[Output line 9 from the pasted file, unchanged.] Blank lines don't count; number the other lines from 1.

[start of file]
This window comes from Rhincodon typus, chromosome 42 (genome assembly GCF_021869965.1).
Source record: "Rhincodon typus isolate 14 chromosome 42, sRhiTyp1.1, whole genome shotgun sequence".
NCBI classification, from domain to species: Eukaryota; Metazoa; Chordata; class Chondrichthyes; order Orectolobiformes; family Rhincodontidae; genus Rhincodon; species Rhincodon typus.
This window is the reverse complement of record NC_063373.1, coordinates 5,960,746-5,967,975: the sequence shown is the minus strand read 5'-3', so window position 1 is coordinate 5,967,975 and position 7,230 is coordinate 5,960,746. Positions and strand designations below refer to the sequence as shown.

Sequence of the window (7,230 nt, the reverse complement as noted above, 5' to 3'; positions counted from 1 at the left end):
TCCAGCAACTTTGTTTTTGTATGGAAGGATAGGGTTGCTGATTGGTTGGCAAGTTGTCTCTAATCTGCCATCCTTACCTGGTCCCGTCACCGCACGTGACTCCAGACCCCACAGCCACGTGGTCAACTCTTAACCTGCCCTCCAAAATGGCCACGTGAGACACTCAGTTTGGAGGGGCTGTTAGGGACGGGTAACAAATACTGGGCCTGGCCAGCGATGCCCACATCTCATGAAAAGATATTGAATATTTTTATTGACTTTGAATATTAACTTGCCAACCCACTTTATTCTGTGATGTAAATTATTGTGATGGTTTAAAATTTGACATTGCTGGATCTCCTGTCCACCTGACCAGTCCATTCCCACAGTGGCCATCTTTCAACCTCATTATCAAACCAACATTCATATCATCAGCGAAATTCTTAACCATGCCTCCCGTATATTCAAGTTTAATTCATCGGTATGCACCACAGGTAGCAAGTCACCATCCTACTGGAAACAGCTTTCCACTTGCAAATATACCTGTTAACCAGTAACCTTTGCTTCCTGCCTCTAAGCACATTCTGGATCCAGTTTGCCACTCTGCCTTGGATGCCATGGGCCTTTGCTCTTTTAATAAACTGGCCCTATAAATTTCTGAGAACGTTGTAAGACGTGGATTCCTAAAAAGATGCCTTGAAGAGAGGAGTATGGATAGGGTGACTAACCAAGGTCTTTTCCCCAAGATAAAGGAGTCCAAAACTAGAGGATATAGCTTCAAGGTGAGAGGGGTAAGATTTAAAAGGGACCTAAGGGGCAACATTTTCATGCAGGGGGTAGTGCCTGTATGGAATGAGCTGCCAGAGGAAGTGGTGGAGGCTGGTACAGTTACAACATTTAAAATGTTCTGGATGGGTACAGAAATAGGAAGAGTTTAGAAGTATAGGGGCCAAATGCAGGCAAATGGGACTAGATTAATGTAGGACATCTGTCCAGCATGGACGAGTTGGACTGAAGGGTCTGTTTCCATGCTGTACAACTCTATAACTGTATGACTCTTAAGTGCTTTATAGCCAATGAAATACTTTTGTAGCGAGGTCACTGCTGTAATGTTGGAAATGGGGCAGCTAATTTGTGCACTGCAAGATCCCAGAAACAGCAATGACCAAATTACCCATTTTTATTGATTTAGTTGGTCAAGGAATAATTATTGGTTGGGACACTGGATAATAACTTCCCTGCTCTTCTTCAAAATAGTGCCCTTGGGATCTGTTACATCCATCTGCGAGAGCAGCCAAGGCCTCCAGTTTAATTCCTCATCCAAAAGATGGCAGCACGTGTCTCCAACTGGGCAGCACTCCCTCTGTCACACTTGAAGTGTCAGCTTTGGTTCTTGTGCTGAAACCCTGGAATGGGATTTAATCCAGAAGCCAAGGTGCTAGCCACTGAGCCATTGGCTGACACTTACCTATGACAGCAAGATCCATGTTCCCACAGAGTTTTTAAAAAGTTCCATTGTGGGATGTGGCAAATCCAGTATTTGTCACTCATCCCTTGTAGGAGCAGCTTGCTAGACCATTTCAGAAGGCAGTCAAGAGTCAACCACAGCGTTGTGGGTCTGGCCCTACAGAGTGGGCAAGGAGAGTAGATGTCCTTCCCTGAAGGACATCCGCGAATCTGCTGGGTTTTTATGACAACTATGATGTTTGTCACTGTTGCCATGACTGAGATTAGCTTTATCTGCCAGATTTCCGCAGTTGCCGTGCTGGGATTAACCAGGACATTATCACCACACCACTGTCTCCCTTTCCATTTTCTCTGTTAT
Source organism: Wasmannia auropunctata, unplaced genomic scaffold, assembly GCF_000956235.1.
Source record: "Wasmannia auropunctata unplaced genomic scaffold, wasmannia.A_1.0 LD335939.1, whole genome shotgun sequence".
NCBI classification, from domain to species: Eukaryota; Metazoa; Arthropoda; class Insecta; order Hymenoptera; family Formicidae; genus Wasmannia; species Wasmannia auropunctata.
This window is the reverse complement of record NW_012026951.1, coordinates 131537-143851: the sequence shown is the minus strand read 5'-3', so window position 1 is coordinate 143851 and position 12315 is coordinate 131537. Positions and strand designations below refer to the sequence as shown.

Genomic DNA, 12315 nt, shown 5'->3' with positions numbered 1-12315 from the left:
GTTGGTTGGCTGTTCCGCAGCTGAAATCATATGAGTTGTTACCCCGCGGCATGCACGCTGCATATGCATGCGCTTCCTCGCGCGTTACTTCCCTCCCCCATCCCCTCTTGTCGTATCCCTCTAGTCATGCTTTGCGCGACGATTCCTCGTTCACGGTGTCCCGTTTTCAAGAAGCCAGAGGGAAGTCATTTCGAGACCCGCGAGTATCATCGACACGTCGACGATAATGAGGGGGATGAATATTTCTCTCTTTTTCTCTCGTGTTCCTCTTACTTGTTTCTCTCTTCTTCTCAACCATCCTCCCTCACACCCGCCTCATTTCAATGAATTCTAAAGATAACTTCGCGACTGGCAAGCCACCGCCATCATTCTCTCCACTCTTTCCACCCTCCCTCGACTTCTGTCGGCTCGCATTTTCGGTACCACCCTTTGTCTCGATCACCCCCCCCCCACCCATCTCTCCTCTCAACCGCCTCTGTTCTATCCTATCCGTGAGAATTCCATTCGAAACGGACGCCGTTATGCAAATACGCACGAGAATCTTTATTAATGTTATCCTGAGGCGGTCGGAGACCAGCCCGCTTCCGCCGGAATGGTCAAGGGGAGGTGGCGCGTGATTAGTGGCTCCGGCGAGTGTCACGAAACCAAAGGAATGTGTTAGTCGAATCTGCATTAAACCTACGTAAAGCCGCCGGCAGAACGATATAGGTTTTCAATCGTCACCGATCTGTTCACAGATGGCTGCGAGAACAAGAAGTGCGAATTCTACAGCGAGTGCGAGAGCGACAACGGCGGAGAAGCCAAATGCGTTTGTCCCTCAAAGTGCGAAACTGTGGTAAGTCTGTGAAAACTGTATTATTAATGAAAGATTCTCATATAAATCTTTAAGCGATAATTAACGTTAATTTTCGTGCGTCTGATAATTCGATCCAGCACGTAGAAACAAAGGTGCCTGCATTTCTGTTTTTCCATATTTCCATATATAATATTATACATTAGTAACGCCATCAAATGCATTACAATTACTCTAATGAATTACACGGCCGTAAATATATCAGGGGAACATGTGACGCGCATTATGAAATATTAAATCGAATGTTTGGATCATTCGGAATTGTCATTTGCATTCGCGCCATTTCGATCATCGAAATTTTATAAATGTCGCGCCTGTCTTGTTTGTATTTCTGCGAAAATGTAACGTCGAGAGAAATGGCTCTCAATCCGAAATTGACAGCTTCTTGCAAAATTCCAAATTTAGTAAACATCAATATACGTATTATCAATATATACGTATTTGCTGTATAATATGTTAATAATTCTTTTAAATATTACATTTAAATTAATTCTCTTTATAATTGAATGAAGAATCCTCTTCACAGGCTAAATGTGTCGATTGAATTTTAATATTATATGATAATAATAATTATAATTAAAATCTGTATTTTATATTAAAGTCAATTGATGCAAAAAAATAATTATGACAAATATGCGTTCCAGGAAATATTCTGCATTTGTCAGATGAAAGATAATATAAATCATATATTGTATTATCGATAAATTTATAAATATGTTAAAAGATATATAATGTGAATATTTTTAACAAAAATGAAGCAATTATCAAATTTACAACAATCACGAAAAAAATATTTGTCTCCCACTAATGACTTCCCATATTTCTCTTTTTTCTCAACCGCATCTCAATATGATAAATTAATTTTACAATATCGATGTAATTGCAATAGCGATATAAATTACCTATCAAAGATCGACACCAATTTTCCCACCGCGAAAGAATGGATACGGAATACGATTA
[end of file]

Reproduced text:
NCBI classification, from domain to species: Eukaryota; Metazoa; Arthropoda; class Insecta; order Hymenoptera; family Formicidae; genus Wasmannia; species Wasmannia auropunctata.